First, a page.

Home > Coraline(5)

Author: Neil Gaiman

Coraline went down the hall, to where her father’s study was. She opened the door. There was a man in there, sitting at the keyboard, with his back to her. “Hello,” said Coraline. “I—I mean, she said to say that lunch is ready.”

The man turned around.

His eyes were buttons, big and black and shiny.

“Hello Coraline,” he said. “I’m starving.”

He got up and went with her into the kitchen. They sat at the kitchen table, and Coraline’s other mother brought them lunch. A huge, golden-brown roasted chicken, fried potatoes, tiny green peas. Coraline shoveled the food into her mouth. It tasted wonderful.

“We’ve been waiting for you for a long time,” said Coraline’s other father.

“For me?”

“Yes,” said the other mother. “It wasn’t the same here without you. But we knew you’d arrive one day, and then we could be a proper family. Would you like some more chicken?”

It was the best chicken that Coraline had ever eaten. Her mother sometimes made chicken, but it was always out of packets or frozen, and was very dry, and it never tasted of anything. When Coraline’s father cooked chicken he bought real chicken, but he did strange things to it, like stewing it in wine, or stuffing it with prunes, or baking it in pastry, and Coraline would always refuse to touch it on principle.

She took some more chicken.

“I didn’t know I had another mother,” said Coraline, cautiously.

“Of course you do. Everyone does,” said the other mother, her black button eyes gleaming. “After lunch I thought you might like to play in your room with the rats.”

“The rats?”

“From upstairs.”

Coraline had never seen a rat, except on television. She was quite looking forward to it. This was turning out to be a very interesting day after all.

After lunch her other parents did the washing up, and Coraline went down the hall to her other bedroom.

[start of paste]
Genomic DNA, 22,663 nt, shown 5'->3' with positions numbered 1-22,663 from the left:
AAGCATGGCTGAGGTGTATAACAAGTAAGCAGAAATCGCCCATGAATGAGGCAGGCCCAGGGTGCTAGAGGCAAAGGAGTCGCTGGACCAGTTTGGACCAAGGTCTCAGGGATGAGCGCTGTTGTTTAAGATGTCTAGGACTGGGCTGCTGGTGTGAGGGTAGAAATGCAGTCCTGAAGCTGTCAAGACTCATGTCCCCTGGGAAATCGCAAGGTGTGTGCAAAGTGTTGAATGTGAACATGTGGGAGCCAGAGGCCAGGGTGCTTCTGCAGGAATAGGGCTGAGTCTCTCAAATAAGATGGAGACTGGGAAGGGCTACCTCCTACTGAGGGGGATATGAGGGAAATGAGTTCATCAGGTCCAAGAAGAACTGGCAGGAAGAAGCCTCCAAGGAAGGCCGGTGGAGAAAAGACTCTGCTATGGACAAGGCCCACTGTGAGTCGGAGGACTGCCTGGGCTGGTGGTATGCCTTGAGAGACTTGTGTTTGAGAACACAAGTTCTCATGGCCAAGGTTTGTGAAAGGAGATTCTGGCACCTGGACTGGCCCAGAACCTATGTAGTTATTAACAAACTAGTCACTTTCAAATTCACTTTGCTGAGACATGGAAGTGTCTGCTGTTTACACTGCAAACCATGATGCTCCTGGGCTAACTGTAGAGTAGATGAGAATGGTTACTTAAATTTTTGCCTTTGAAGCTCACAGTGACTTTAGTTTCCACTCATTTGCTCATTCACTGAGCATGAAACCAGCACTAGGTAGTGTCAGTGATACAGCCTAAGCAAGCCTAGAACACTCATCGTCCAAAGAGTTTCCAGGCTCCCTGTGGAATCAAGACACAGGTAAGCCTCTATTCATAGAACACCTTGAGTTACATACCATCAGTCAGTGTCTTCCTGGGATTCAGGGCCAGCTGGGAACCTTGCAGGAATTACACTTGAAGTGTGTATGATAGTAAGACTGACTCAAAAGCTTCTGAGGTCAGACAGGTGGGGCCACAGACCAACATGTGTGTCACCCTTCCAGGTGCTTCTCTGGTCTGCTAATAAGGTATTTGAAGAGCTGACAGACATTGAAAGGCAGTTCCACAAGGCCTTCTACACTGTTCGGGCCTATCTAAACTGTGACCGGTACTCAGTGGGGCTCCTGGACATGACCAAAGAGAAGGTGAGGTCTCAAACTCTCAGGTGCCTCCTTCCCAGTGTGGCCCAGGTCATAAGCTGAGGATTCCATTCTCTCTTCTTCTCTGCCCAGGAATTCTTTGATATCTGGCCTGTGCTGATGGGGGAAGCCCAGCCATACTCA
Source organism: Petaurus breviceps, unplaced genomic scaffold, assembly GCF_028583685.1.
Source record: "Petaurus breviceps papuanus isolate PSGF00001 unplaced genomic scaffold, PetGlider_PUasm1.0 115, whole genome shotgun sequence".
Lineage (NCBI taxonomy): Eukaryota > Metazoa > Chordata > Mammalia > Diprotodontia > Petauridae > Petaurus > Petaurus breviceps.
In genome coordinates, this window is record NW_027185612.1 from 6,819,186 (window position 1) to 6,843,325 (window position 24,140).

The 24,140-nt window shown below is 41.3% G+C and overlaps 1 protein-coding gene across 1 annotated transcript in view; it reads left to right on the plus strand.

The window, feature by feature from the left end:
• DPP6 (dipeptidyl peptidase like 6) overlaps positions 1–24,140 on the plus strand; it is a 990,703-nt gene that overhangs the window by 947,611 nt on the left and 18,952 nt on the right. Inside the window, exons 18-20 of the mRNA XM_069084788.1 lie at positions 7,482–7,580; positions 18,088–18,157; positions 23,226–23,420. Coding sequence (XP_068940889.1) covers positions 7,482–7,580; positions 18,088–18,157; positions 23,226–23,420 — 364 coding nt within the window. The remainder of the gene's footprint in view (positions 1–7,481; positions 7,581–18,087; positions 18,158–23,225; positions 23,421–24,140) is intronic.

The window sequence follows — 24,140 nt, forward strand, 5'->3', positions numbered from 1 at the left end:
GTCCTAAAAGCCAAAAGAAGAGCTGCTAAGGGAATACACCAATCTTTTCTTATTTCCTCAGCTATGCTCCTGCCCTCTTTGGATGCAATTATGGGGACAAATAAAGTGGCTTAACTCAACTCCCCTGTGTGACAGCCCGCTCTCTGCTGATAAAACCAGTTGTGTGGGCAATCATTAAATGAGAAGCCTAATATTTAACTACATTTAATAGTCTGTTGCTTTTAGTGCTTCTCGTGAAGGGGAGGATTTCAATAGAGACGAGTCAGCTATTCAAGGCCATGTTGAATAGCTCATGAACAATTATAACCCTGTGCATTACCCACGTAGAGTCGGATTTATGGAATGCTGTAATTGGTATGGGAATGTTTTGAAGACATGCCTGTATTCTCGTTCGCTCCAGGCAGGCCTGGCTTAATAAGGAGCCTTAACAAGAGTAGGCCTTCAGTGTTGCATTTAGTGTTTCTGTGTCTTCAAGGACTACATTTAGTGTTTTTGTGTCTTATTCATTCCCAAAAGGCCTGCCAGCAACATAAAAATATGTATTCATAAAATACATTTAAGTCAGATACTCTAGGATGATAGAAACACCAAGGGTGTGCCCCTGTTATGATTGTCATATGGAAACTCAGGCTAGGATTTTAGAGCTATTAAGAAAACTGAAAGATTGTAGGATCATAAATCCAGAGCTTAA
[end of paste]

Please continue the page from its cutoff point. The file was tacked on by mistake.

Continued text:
It was different from her bedroom at home. For a start it was painted in an off-putting shade of green and a peculiar shade of pink.

Coraline decided that she wouldn’t want to have to sleep in there, but that the color scheme was an awful lot more interesting than her own bedroom.

There were all sorts of remarkable things in there she’d never seen before: windup angels that fluttered around the bedroom like startled sparrows; books with pictures that writhed and crawled and shimmered; little dinosaur skulls that chattered their teeth as she passed. A whole toy box filled with wonderful toys.

This is more like it, thought Coraline. She looked out of the window. Outside, the view was the same one she saw from her own bedroom: trees, fields, and beyond them, on the horizon, distant purple hills.

Something black scurried across the floor and vanished under the bed. Coraline got down on her knees and looked under the bed. Fifty little red eyes stared back at her.

“Hello,” said Coraline. “Are you the rats?”

They came out from under the bed, blinking their eyes in the light. They had short, soot-black fur, little red eyes, pink paws like tiny hands, and pink, hairless tails like long, smooth worms.

“Can you talk?” she asked.

The largest, blackest of the rats shook its head. It had an unpleasant sort of smile, Coraline thought.